When band’s like Black Sabbath, the Sex Pistols and Metallica introduced themselves to the world, they were the first of their kind, demonic, anarchic and shocking. Nowadays it is far harder to be truly original than it was 30 years ago. Whenever new music graces our ears, we cannot help but draw comparisons to other artists that have been there and done it before them – a crime we are all guilty of.
But, emerging from the darkest corners of Oslo, Norway, Shining are trying their damn hardest to be rekindle the fire of originality and become unclassifiable, impossible to pigeonhole. Recorded at the band’s own Olso, studio, mainman Jørgen Munkeby claims all writing credits and main producer credits, with Sean Beavan (Nine Inch Nails, Marilyn Manson, Slayer) credited as co-producer, One One One completes the band’s Blackjazz trilogy. Although this is their seventh record in all, it is the aforementioned trilogy, which started with Blackjazz (2010) and Balckjazz Live (2011) which has seen the band’s profile raised enormously.
Their sonics are metallic, yes, and it is very much a guitar-orientated record, but lashings of dark, discordant, air-raid siren saxophones, which sit atop blistering rhythms and fuzzy, venomous guitars, it is quite unlike anything else. What’s more is that these moments are irregular. They are not overdone; they are in fact well placed amongst some fantastic songs. They have their niche and they are smart enough to only pull the rabbit from the hat when necessary.
Speaking of the record, Jørgen Munkeby, Shining’s vocalist, guitarist, saxophonist and synth player made his mission statement with One One One crystal clear, one that paved the way for the album’s title. “I aimed at getting each and every song to sound their absolute best, and to be strong enough to stand alone. A series of ones…but we never strayed from the totality of the album.” The first few opening tracks stand as undeniable truth of this. I Won’t Forget, which has been hogging the airwaves of NRK P3, Norway’s biggest radio station for some time now, grabs you by the balls. Its catastrophically big drums, elegantly simple yet stunningly effective guitar work and those signature sax moments really pack a punch. Followed by the swift uppercut of The One Inside’s grooving riffage and the evil sounding My Dying Drive, their originality shines majestically through. It is impossible to pick a standout track as they are all so ridiculously brilliant, each in their own, independent way.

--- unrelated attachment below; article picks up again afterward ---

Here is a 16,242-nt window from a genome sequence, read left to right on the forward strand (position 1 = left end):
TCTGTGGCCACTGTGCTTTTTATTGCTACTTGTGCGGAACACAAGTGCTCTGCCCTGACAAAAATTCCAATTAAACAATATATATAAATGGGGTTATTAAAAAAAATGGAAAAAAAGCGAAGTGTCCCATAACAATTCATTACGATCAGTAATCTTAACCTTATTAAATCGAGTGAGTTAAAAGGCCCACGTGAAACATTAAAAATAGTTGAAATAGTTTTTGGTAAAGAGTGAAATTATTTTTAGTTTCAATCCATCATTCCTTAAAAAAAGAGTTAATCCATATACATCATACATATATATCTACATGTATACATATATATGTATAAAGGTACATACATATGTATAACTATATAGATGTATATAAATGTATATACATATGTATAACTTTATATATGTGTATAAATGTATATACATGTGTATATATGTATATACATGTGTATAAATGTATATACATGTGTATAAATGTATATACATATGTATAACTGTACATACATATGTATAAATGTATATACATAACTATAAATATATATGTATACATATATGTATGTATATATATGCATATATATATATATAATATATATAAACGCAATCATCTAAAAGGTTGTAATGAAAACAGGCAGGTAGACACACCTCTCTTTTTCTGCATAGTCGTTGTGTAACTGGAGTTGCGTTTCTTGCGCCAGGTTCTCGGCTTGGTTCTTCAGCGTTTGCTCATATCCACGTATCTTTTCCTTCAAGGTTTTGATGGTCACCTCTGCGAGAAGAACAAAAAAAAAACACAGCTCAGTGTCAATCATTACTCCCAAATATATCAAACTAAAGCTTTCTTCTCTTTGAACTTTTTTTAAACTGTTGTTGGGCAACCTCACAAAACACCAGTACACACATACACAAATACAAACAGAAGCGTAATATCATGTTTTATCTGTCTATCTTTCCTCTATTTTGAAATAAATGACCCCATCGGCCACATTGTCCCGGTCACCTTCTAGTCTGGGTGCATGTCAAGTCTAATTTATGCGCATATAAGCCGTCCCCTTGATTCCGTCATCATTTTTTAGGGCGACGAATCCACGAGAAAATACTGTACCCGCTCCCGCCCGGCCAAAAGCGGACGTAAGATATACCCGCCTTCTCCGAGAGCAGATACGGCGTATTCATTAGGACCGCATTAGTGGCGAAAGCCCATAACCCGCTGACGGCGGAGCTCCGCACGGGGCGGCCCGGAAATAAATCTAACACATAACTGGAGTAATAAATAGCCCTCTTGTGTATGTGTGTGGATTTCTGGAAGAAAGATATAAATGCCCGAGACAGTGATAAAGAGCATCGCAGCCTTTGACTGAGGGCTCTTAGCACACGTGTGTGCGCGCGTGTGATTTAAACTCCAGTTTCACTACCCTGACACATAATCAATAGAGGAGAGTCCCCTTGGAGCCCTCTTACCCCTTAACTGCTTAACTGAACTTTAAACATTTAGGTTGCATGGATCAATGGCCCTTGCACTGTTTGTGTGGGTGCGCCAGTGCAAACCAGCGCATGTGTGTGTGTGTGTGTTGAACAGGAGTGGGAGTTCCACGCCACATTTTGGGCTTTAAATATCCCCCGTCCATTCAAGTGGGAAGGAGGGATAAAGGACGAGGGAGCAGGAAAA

While their sound is most definitely that of Norwegian metal, it is iced with little twists and turns that separate them from the competition. What they offer is a venture into unchartered territory, a waltz in the unknown. Founded and built around catchy metallic anthems, synthesizers bubble under the surface, occasionally being brought to the boil along with the uneasy feeling that Munkeby’s saxophone brings to the table, make One One One more than just a good metal record.
As the man himself explains, these are, quite simply, fun songs. There is really nothing more to it. Not only do these songs make you want to start a circle pit wherever you are, but they also put a big smile on your face, they make you laugh at just how fun, at how silly they are. Says Munkeby: “The focus was on writing fun songs that are fun to listen to and fun to play. These are our new Blackjazz hits, one hit after the other.” I wholeheartedly agree.
Preceded by the craziest offering of the album in Blackjazz Rebels (think no holds barred), How Your Story Ends provides jolting, unrelenting rhythms and, as is the case with every track on here, a gigantean chorus.
By the close of the album, you are left a little speechless. You are struggling to find another band for comparison. Munkeby and co have succeeded in their quest to startle, bewilder and stand on their own.
Downsides? Every track is more intense than the last. To listen to the record start to finish is a medal deserving fete. This is my own opinion here, but I would love to see them drop the dynamics; resist the urge to go up to 11 at every given moment. A quite interlude would show the world they have a versatility that all the top bands have. While they are versatile in their own way in that we may even be witnessing the birth of a new genre here, there is room for this chaotic, testosterone powered beast show it has a soft side.